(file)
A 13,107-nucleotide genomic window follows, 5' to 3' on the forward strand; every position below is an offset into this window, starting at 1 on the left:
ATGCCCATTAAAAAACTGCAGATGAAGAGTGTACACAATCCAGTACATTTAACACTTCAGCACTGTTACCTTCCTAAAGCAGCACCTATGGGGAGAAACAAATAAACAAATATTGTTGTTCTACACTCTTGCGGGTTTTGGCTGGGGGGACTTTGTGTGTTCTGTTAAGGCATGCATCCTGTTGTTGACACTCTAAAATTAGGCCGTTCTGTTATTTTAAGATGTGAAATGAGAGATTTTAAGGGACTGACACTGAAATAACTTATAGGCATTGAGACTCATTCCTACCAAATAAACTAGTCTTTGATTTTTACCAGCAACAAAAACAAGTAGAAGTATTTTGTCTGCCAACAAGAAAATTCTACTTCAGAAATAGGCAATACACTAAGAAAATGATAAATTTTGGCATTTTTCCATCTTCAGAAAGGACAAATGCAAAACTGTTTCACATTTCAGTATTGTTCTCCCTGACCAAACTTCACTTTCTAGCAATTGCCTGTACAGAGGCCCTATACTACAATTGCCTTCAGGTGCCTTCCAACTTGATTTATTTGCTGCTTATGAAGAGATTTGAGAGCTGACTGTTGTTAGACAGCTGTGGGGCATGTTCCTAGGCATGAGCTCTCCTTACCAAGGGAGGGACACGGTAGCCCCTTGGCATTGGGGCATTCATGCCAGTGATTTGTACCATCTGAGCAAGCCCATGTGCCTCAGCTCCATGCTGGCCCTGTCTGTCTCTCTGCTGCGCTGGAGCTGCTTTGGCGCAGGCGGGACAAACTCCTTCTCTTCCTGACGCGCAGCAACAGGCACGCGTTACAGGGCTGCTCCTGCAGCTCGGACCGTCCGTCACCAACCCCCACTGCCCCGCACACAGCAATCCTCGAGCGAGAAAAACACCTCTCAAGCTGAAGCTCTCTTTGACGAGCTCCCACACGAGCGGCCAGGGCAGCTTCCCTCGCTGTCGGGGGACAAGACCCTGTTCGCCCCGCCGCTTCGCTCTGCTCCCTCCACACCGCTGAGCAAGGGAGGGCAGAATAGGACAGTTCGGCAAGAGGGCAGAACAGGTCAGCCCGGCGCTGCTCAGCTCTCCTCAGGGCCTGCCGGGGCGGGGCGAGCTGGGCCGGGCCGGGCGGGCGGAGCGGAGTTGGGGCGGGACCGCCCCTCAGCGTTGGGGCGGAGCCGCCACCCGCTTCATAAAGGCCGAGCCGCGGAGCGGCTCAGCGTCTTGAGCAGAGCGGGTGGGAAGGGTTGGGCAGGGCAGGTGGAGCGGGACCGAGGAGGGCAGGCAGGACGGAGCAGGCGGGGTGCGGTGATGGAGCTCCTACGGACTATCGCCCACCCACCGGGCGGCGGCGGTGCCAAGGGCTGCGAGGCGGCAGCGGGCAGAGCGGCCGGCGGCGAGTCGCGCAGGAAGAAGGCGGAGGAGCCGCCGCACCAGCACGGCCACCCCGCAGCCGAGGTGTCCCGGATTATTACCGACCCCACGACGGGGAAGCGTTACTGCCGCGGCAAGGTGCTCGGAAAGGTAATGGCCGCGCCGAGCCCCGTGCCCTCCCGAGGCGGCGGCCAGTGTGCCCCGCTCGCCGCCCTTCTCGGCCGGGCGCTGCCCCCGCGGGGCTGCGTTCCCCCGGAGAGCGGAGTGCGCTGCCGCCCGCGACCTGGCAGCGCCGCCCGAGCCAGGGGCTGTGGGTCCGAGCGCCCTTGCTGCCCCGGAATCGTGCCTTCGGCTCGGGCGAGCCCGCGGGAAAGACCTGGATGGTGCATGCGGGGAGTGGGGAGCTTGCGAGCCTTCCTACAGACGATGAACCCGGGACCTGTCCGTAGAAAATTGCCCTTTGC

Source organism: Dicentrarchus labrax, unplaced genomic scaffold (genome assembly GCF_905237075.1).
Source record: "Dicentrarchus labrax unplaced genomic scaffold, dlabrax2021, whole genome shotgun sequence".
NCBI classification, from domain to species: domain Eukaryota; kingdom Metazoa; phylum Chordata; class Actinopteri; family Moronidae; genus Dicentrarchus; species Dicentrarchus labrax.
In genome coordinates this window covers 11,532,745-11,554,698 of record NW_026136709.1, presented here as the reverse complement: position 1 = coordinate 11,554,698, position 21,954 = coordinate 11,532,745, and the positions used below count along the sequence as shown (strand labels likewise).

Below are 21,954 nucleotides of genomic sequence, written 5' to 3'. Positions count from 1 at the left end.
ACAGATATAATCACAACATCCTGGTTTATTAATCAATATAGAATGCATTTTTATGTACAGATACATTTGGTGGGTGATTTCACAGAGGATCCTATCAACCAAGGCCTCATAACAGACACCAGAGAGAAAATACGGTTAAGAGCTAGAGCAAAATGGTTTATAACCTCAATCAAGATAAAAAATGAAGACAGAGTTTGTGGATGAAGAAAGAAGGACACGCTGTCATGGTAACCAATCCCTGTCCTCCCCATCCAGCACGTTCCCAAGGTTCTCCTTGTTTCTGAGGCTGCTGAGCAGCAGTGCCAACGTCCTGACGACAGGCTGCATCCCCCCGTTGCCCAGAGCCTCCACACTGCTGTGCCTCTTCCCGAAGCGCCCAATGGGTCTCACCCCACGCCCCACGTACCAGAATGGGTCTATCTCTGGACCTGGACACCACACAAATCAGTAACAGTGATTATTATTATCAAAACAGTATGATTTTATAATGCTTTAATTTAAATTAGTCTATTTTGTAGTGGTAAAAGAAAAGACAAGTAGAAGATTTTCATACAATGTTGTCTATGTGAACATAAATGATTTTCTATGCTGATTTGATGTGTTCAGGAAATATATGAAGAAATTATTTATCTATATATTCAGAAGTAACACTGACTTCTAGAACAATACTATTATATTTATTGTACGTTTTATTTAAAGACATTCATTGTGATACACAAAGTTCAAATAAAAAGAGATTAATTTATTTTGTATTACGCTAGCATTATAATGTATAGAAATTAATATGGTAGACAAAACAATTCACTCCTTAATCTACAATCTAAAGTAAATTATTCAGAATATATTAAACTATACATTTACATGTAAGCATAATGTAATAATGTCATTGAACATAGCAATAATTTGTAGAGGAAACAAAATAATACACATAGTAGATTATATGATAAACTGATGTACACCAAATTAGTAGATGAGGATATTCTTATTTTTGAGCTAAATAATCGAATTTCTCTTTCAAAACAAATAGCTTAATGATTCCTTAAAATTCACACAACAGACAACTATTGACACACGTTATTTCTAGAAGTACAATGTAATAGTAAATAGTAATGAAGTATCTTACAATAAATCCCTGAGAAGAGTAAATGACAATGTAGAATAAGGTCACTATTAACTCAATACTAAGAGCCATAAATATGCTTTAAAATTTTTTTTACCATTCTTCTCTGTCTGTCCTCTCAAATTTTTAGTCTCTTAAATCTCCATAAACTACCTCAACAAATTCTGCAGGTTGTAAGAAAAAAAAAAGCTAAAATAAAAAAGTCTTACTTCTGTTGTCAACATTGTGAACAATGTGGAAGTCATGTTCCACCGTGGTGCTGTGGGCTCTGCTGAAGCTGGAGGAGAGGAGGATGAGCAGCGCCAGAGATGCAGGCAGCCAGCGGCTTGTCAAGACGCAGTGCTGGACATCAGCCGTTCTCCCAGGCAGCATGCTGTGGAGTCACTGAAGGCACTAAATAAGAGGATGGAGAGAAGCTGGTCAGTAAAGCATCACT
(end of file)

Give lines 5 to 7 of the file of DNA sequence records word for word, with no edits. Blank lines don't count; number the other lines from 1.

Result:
NCBI classification, from domain to species: domain Eukaryota; kingdom Metazoa; phylum Chordata; class Actinopteri; family Moronidae; genus Dicentrarchus; species Dicentrarchus labrax.
In genome coordinates this window covers 11,532,745-11,554,698 of record NW_026136709.1, presented here as the reverse complement: position 1 = coordinate 11,554,698, position 21,954 = coordinate 11,532,745, and the positions used below count along the sequence as shown (strand labels likewise).

Below are 21,954 nucleotides of genomic sequence, written 5' to 3'. Positions count from 1 at the left end.